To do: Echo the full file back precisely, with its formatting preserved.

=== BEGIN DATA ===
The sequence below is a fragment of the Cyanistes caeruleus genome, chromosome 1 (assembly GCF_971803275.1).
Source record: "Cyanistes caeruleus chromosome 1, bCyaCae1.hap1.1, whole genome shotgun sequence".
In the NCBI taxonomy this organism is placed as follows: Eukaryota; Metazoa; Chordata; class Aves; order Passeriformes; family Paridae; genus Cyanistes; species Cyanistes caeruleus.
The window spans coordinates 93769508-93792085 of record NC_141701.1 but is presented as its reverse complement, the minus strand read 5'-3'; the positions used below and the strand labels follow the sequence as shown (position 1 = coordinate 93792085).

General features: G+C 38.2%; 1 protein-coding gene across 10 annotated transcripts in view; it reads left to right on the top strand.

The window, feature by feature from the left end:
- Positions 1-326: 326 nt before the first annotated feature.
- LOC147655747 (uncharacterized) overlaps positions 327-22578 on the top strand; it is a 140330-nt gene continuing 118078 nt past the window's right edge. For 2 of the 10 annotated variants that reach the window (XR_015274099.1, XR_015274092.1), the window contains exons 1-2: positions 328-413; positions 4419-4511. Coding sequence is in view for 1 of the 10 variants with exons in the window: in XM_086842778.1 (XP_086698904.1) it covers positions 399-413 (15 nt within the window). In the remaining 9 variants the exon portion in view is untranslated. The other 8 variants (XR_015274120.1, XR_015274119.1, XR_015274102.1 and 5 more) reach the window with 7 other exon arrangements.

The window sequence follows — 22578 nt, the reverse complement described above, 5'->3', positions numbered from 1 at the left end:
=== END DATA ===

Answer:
The sequence below is a fragment of the Cyanistes caeruleus genome, chromosome 1 (assembly GCF_971803275.1).
Source record: "Cyanistes caeruleus chromosome 1, bCyaCae1.hap1.1, whole genome shotgun sequence".
In the NCBI taxonomy this organism is placed as follows: Eukaryota; Metazoa; Chordata; class Aves; order Passeriformes; family Paridae; genus Cyanistes; species Cyanistes caeruleus.
The window spans coordinates 93769508-93792085 of record NC_141701.1 but is presented as its reverse complement, the minus strand read 5'-3'; the positions used below and the strand labels follow the sequence as shown (position 1 = coordinate 93792085).

General features: G+C 38.2%; 1 protein-coding gene across 10 annotated transcripts in view; it reads left to right on the top strand.

The window, feature by feature from the left end:
- Positions 1-326: 326 nt before the first annotated feature.
- LOC147655747 (uncharacterized) overlaps positions 327-22578 on the top strand; it is a 140330-nt gene continuing 118078 nt past the window's right edge. For 2 of the 10 annotated variants that reach the window (XR_015274099.1, XR_015274092.1), the window contains exons 1-2: positions 328-413; positions 4419-4511. Coding sequence is in view for 1 of the 10 variants with exons in the window: in XM_086842778.1 (XP_086698904.1) it covers positions 399-413 (15 nt within the window). In the remaining 9 variants the exon portion in view is untranslated. The other 8 variants (XR_015274120.1, XR_015274119.1, XR_015274102.1 and 5 more) reach the window with 7 other exon arrangements.

The window sequence follows — 22578 nt, the reverse complement described above, 5'->3', positions numbered from 1 at the left end: